President Obama's Impact On Black History Month in Tri-CitiesPosted: Updated:
KENNEWICK, Wash.-- Just a few weeks ago many people celebrated in honor of Martin Luther King Jr., and the next day millions watched as the first Black President took office.
"Symbolically it represents everything we've struggled for and I use that word "we" as Americans, just as well as I do for Blacks," said Doctor Dallas Barnes, a professor at WSU Tri-Cities.
Doctor Barnes says while it's a step forward for Blacks in America, much work is yet to be done.
"More of them are poor, more black children are in foster care than any other group," said Barnes.
Barnes says the percentage of Blacks living in the Tri-Cities is still in the single digits. One example, the student population at our local WSU campus.
"I think there's about five or six students on the campus total out of 1,300 students," said Robin Mitchell, President of the Multicultural Club at WSU Tri-Cities.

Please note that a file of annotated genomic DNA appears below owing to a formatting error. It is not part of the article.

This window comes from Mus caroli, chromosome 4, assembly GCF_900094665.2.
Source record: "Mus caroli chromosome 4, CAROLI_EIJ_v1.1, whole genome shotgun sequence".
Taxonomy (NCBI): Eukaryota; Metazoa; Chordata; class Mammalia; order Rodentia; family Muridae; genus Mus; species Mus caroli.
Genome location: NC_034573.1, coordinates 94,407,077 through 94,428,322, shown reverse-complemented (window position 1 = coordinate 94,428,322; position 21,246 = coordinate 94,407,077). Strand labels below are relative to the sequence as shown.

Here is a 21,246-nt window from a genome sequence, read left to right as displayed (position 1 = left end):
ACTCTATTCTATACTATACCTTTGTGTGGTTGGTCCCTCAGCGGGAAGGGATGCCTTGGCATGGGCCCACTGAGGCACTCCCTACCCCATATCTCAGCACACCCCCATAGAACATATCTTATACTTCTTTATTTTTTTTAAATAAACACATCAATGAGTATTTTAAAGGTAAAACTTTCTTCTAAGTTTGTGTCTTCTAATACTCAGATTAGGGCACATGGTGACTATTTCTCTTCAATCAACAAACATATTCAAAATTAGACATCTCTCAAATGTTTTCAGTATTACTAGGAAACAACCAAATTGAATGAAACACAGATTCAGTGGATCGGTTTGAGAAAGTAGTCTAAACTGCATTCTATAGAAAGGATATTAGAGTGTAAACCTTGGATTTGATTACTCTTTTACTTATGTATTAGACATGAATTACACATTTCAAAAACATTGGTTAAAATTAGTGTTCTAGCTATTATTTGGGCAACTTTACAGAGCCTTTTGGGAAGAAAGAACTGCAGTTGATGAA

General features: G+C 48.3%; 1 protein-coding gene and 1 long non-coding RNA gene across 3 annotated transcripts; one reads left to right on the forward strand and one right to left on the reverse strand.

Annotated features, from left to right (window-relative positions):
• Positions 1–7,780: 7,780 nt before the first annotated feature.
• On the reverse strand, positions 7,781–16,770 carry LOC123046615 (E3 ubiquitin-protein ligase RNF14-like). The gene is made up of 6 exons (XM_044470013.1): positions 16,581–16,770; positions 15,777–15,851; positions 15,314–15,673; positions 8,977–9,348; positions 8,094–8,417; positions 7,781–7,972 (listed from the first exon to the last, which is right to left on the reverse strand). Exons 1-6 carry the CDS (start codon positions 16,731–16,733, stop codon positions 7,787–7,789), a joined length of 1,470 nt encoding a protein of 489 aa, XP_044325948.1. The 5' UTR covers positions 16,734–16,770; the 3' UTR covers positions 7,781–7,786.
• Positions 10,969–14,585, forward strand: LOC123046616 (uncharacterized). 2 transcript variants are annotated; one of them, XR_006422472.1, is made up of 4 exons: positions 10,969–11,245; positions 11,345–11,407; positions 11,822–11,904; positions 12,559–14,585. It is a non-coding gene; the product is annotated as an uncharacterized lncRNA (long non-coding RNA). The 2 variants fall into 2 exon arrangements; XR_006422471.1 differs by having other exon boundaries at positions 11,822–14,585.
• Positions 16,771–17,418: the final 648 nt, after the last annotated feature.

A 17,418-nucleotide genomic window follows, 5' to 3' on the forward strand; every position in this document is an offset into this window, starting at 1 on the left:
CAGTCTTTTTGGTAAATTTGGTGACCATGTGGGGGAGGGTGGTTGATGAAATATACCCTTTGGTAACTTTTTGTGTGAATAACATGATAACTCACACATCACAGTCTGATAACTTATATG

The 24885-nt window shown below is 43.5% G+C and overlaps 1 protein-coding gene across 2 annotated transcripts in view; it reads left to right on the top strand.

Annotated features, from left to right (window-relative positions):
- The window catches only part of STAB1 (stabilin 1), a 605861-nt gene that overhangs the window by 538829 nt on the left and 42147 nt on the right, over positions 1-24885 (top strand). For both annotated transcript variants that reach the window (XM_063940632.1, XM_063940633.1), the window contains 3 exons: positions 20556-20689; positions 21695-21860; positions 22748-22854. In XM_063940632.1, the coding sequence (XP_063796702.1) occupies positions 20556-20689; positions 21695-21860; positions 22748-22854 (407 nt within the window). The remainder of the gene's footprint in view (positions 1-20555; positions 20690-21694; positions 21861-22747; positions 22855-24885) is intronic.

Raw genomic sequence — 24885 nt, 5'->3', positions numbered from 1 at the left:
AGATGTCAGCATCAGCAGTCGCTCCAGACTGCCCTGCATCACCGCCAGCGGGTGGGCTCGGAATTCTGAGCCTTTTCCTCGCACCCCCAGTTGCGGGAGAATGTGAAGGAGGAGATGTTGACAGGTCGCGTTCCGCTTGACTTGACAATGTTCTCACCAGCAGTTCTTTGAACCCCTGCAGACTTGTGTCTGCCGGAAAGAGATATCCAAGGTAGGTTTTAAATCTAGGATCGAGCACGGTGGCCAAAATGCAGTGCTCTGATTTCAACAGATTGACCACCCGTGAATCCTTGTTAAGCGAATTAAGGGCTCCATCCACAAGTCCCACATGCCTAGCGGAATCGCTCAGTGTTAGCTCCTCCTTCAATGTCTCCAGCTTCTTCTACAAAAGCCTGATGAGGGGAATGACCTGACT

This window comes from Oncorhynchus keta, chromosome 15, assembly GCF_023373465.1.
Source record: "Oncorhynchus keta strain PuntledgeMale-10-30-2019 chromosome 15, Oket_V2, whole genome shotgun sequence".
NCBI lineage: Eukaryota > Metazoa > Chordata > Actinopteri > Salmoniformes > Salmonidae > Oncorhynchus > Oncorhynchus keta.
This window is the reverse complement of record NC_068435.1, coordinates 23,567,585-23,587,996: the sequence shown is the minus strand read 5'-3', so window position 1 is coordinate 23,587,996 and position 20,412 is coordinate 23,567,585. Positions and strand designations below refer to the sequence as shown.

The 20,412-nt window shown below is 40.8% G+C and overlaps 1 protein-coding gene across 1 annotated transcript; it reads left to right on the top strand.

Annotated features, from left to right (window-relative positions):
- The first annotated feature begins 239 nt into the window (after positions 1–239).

This year students have added more events honoring black history month. Including a display of works by regional African-American artists.
But is it a different Black history month, now that a black man is in office?
"I don't know if it's necessarily different, but I know it has definitely increased the feeling of inclusion and progress, we definitely have a long way to come, but we've come a long way as well," said Mitchell.
"Hopefully in 20 years but definitely in 50 years, we're going to see a lot of these cultural barriers completely erase," said David William Pitts, who worked for the Obama Campaign.
For Barnes Black history month 2009, marks a new beginning.
"I don't think many people have any idea of how historic this is, I don't think you can take a people, black people in this case, with no rights whatsoever, during a lifetime, can come up and be the President of the greatest nation on earth, it's just quite something to comprehend," said Barnes.